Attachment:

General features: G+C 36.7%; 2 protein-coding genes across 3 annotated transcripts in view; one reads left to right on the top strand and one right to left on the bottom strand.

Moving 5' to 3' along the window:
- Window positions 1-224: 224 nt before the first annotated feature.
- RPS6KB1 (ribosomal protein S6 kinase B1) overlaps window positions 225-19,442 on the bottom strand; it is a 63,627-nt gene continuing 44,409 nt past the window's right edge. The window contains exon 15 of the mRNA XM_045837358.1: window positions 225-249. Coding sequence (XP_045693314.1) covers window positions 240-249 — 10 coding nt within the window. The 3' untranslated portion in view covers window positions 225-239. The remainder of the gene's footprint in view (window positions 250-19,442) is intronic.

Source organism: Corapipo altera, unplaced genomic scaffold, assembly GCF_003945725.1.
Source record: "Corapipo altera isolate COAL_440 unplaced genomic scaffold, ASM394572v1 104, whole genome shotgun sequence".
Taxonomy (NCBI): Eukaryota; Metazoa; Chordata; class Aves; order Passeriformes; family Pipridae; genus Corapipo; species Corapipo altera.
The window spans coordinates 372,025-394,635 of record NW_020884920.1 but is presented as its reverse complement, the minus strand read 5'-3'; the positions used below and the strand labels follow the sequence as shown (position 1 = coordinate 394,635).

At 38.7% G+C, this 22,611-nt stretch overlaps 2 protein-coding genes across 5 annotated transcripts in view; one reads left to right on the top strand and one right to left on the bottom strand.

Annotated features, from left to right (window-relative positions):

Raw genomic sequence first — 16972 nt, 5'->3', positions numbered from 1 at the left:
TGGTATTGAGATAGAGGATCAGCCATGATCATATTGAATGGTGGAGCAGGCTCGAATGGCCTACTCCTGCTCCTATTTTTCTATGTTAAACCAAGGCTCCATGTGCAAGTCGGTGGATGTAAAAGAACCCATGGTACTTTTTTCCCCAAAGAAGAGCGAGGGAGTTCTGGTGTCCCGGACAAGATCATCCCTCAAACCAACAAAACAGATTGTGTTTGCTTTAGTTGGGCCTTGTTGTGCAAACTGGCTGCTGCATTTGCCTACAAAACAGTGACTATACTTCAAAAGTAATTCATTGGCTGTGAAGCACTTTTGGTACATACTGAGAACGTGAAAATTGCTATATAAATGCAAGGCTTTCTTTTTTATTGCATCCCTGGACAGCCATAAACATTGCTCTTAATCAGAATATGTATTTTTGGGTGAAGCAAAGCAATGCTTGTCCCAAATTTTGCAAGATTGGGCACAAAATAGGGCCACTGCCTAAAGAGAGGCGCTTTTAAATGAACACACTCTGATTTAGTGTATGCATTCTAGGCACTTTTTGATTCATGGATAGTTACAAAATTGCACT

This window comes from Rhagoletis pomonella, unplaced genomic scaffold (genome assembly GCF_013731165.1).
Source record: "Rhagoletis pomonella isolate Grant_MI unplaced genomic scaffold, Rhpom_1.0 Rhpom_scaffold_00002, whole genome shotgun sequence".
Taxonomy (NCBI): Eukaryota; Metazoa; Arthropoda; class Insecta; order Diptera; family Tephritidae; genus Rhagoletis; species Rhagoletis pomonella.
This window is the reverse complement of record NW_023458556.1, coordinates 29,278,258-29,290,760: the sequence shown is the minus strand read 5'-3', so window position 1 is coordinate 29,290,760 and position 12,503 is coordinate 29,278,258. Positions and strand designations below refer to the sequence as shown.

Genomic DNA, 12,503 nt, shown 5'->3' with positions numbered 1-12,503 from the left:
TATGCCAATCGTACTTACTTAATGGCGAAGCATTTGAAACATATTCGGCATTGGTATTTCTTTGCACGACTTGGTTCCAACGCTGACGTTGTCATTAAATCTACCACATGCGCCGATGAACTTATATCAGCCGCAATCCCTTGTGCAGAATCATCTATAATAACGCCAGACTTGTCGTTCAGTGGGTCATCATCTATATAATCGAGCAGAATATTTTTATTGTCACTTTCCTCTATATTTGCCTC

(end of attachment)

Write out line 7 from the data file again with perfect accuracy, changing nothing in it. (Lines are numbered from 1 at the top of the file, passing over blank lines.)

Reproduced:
Taxonomy (NCBI): Eukaryota; Metazoa; Chordata; class Aves; order Passeriformes; family Pipridae; genus Corapipo; species Corapipo altera.